Feyre has returned to the Spring Court, determined to gather information on Tamlin’s maneuverings and the invading king threatening to bring Prythian to its knees. But to do so she must play a deadly game of deceit-and one slip may spell doom not only for Feyre, but for her world as well.
As war bears down upon them all, Feyre must decide who to trust amongst the dazzling and lethal High Lords-and hunt for allies in unexpected places.
In this thrilling third book in the #1 New York Times bestselling series from Sarah J. Maas, the earth will be painted red as mighty armies grapple for power over the one thing that could destroy them all.
I think I need to start with this: I still have no idea how books are classified as YA, because this should definitely not be in that grouping. My friend works at a middle school library and they have these books for the 8th graders, and I personally would not let my daughter read this until late high school at least. There are some very explicit sex scenes in these books, and some extremely brutal fight/torture scenes. I may be living in a bubble, but I would like to think kids don’t know about those kinds of things in such detail in middle school. . .
This picks up right where the second one leaves off and I really enjoy the scheming, and appreciate the fact that there are times when the Tamlin we first met shines through and Feyre notes those as well. With the history all of these characters share I was very glad it wasn’t all petty hatred for each other.
Lucien was one of my favorites from the beginning and I like seeing him in a larger role again. He’s a good guy and deserves a good ending. He reminds me a lot of Chaol and how they have dueling needs within them for what’s right and what they believe they are bound to do. But I think Lucien is already on the way to wanting to take what’s right over commands. I like how quickly Lucien acclimates to the night court, and I think a lot of that is the fact that his council is appreciated. I also liked seeing him take initiative within the court and create an active role for himself. The tentative interest Elaine he’s showing is sweet and I hope he gets his girl, he deserves it.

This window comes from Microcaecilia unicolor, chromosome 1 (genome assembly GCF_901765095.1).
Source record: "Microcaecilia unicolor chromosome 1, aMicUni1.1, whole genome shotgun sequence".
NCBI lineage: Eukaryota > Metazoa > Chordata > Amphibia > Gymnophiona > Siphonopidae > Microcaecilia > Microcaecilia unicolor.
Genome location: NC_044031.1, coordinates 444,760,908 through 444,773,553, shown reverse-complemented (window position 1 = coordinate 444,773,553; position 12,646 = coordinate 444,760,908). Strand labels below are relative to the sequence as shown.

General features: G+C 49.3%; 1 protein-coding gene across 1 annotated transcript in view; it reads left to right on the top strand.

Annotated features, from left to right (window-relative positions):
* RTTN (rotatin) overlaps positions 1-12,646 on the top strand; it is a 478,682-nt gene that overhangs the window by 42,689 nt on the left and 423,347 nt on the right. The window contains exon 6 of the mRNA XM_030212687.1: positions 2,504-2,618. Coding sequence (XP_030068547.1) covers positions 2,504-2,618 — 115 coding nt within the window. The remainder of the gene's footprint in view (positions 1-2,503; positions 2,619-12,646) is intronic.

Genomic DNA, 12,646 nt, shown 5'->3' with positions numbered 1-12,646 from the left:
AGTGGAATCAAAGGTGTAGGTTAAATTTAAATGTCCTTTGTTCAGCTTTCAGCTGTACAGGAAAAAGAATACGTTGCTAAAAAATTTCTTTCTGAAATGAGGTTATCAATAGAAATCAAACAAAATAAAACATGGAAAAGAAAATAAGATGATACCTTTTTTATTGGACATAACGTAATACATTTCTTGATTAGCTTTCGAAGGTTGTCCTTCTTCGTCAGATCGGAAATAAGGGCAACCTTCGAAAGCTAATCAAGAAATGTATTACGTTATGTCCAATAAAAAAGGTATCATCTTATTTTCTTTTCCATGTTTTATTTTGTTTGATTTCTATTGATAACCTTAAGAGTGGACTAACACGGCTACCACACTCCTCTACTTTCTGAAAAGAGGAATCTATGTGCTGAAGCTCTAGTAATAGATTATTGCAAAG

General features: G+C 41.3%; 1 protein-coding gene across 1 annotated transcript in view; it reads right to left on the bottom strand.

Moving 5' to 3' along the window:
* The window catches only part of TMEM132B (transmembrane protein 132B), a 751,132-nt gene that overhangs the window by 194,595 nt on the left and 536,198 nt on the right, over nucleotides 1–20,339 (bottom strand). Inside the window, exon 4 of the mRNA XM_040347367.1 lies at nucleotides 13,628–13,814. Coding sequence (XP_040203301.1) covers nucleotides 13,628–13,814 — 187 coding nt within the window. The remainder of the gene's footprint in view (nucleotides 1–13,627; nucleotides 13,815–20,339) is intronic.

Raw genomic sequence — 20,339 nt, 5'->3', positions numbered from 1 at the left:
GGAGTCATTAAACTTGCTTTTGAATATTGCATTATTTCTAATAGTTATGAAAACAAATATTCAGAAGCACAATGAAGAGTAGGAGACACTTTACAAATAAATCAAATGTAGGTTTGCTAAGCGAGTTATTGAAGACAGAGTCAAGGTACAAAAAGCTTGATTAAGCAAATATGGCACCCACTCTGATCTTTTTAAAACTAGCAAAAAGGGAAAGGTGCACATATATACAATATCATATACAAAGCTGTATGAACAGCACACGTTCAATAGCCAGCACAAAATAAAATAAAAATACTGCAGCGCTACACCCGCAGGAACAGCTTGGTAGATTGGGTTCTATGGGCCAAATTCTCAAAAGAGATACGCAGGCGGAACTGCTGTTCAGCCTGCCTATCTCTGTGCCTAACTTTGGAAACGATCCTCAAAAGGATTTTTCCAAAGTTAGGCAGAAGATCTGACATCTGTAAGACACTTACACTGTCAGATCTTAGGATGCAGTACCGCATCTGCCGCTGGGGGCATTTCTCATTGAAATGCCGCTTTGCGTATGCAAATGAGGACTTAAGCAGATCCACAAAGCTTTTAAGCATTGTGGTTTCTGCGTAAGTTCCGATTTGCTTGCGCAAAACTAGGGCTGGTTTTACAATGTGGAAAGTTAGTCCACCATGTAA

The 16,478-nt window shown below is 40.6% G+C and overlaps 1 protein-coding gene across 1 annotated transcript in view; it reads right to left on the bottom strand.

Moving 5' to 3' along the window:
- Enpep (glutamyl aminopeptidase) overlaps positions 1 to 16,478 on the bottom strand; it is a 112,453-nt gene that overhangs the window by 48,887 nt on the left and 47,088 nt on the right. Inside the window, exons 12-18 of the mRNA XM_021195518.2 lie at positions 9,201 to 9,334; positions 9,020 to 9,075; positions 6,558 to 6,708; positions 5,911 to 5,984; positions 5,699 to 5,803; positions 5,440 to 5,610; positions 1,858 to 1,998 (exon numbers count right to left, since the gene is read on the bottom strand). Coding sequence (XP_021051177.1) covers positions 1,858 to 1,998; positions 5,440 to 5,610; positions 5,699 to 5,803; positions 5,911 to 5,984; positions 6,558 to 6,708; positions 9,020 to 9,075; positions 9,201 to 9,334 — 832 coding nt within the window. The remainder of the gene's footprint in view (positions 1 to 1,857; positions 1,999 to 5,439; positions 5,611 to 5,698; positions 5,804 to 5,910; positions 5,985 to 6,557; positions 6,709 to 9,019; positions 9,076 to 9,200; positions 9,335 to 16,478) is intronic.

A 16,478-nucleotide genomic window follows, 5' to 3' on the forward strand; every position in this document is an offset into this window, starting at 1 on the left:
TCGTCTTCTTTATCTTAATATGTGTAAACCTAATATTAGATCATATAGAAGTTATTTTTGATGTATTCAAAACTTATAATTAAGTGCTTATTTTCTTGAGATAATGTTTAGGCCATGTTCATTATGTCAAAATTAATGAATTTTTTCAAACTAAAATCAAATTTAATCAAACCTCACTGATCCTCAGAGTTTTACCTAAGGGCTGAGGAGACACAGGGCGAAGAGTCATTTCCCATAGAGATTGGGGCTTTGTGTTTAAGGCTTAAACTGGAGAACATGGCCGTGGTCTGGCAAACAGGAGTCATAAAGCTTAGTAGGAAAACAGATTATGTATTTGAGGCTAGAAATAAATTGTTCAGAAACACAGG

It’s really nice seeing Feyre finally finding her place in the night court and falling into it, especially with the arrival of her sisters and the new skills they have. Amren and Nesta and Elaine and Azriel training together are such good matches too, their similar personalities allowing them to integrate into Feyre’s new family as well as coax them out of their shells and into their new powers and the court as a whole. Cassian and Nesta’s odd relationship was also very interesting to watch as it unveils sides of each character we never really saw before, given how they hide themselves behind facades the majority of the time.
The power plays within and without the court are getting very serious, and we are seeing how all of them are having to chose between various bad choices to try and save the country and themselves. It was really fun getting some more background on Amren, and watching her with Varian was hilarious. It was nice to see Tamlin move beyond his jealousy and accept some responsibility for how things turned out. And even the tertiary characters get a lot more attention in this, giving us more background on Jurian and some of the other characters from the first war.
This book brings everything full circle. Most of the unanswered questions as answered (apparently we have three more books coming out in this series, so we should get all the answers at some point) and Feyre and her family (human and night court) reach new potentials and grown into themselves. There was a lot of great battle scenes in this, and I quite enjoyed seeing the night court operating at full family mode – there were no more secrets (mostly) and they were all supporting each other and revealing more about themselves.
I look forward to seeing what else comes out of this world.